**Mechanics**

The displacement of the end of the connecting rod is approximately proportional to the cosine of the angle of rotation of the crank, when it is measured from top dead center (TDC). So the reciprocating motion created by a steadily rotating crank and connecting rod is approximately simple harmonic motion:

where *x* is the distance of the end of the connecting rod from the crank axle, *l* is the length of the connecting rod, *r* is the length of the crank, and *α* is the angle of the crank measured from top dead center (TDC). Technically, the reciprocating motion of the connecting rod departs slightly from sinusoidal motion due to the changing angle of the connecting rod during the cycle. This difference becomes significant in high-speed engines, which may need balance shafts to reduce the vibration due to this "secondary harmonic imbalance".

The mechanical advantage of a crank, the ratio between the force on the connecting rod and the torque on the shaft, varies throughout the crank's cycle. The relationship between the two is approximately:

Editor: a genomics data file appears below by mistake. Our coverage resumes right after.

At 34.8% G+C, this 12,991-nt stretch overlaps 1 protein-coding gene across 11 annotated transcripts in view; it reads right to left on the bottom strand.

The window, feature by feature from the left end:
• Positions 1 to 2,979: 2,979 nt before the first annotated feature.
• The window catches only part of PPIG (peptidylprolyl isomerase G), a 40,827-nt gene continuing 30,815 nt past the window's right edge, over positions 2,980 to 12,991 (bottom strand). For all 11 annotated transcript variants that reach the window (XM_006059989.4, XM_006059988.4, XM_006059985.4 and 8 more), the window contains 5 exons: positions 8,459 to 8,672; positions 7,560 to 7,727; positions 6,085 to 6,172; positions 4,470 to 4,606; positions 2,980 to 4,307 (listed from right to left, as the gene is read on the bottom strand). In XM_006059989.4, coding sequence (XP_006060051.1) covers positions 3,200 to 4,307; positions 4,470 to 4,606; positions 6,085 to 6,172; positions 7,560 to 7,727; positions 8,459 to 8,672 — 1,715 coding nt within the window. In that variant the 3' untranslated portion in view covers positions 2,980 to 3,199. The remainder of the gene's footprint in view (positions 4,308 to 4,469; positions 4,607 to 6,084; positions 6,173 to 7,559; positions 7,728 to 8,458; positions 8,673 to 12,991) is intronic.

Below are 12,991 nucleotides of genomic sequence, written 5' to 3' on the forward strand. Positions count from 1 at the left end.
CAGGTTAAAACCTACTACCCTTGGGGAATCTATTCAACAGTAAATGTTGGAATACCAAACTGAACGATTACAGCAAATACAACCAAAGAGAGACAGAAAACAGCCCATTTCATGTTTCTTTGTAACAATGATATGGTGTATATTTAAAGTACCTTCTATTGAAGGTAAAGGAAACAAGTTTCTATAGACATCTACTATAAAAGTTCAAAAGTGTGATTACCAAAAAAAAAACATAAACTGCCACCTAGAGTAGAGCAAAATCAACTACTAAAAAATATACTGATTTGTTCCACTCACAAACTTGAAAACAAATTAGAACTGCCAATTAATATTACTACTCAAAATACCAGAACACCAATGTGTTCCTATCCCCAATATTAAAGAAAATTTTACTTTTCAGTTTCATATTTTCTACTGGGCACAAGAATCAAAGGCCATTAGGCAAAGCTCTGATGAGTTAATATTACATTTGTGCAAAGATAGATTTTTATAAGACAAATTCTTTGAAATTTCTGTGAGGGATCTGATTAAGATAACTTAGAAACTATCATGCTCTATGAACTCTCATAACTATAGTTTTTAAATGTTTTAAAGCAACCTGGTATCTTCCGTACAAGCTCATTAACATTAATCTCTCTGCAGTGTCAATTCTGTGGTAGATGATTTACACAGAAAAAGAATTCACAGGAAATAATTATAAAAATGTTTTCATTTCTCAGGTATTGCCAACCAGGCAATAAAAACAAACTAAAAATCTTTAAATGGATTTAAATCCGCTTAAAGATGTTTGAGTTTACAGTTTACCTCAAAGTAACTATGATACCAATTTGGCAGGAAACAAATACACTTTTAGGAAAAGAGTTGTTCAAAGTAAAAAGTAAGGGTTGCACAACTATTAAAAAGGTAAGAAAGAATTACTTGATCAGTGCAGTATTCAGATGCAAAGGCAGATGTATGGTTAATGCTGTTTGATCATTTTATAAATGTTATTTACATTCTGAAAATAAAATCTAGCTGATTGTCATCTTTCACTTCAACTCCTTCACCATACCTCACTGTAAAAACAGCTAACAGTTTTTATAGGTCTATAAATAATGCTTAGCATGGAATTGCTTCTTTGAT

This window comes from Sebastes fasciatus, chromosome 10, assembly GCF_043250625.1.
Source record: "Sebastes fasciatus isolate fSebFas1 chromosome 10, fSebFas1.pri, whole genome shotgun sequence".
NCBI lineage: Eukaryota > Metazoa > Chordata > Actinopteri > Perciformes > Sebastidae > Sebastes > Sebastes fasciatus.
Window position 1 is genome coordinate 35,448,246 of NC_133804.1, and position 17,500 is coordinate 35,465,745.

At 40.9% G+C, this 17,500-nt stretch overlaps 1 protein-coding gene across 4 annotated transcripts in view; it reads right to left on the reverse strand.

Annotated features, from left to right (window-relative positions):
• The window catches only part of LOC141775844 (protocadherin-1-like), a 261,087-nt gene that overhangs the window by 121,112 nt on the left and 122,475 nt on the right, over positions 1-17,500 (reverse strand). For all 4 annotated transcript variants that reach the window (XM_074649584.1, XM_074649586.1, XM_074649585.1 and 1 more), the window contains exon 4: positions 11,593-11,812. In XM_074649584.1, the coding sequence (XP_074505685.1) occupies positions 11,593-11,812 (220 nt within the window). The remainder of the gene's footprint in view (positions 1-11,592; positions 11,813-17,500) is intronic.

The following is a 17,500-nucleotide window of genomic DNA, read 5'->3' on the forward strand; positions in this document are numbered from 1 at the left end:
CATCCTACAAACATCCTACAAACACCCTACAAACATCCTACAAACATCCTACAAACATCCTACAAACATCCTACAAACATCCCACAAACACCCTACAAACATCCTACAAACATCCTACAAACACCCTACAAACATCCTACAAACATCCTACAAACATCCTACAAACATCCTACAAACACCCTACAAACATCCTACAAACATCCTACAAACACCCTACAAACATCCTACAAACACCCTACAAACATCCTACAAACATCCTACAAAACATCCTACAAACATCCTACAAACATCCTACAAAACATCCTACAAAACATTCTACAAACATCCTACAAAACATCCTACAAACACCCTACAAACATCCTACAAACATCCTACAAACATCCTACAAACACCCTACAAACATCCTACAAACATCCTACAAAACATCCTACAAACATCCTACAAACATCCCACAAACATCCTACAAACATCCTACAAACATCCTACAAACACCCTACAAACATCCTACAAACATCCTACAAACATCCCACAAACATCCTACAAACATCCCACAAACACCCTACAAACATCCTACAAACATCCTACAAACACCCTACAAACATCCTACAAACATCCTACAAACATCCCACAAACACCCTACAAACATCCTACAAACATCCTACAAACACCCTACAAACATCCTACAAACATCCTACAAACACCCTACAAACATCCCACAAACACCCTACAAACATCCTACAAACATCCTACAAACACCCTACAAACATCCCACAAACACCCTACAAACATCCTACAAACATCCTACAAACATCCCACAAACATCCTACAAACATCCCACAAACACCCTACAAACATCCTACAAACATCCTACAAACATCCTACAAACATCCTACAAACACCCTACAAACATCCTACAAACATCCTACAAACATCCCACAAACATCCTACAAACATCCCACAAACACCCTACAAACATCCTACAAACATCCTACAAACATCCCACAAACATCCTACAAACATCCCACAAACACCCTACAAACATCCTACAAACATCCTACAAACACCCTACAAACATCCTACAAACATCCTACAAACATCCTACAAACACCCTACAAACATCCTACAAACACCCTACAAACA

where is the torque and *F* is the force on the connecting rod. For a given force on the crank, the torque is maximum at crank angles of *α* = 90° or 270° from TDC. When the crank is driven by the connecting rod, a problem arises when the crank is at top dead centre (0°) or bottom dead centre (180°). At these points in the crank's cycle, a force on the connecting rod causes no torque on the crank. Therefore if the crank is stationary and happens to be at one of these two points, it cannot be started moving by the connecting rod. For this reason, in steam locomotives, whose wheels are driven by cranks, the two connecting rods are attached to the wheels at points 90° apart, so that regardless of the position of the wheels when the engine starts, at least one connecting rod will be able to exert torque to start the train.

Read more about this topic: Crank (mechanism)

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And Newton’s *mechanics* would account for our experience,

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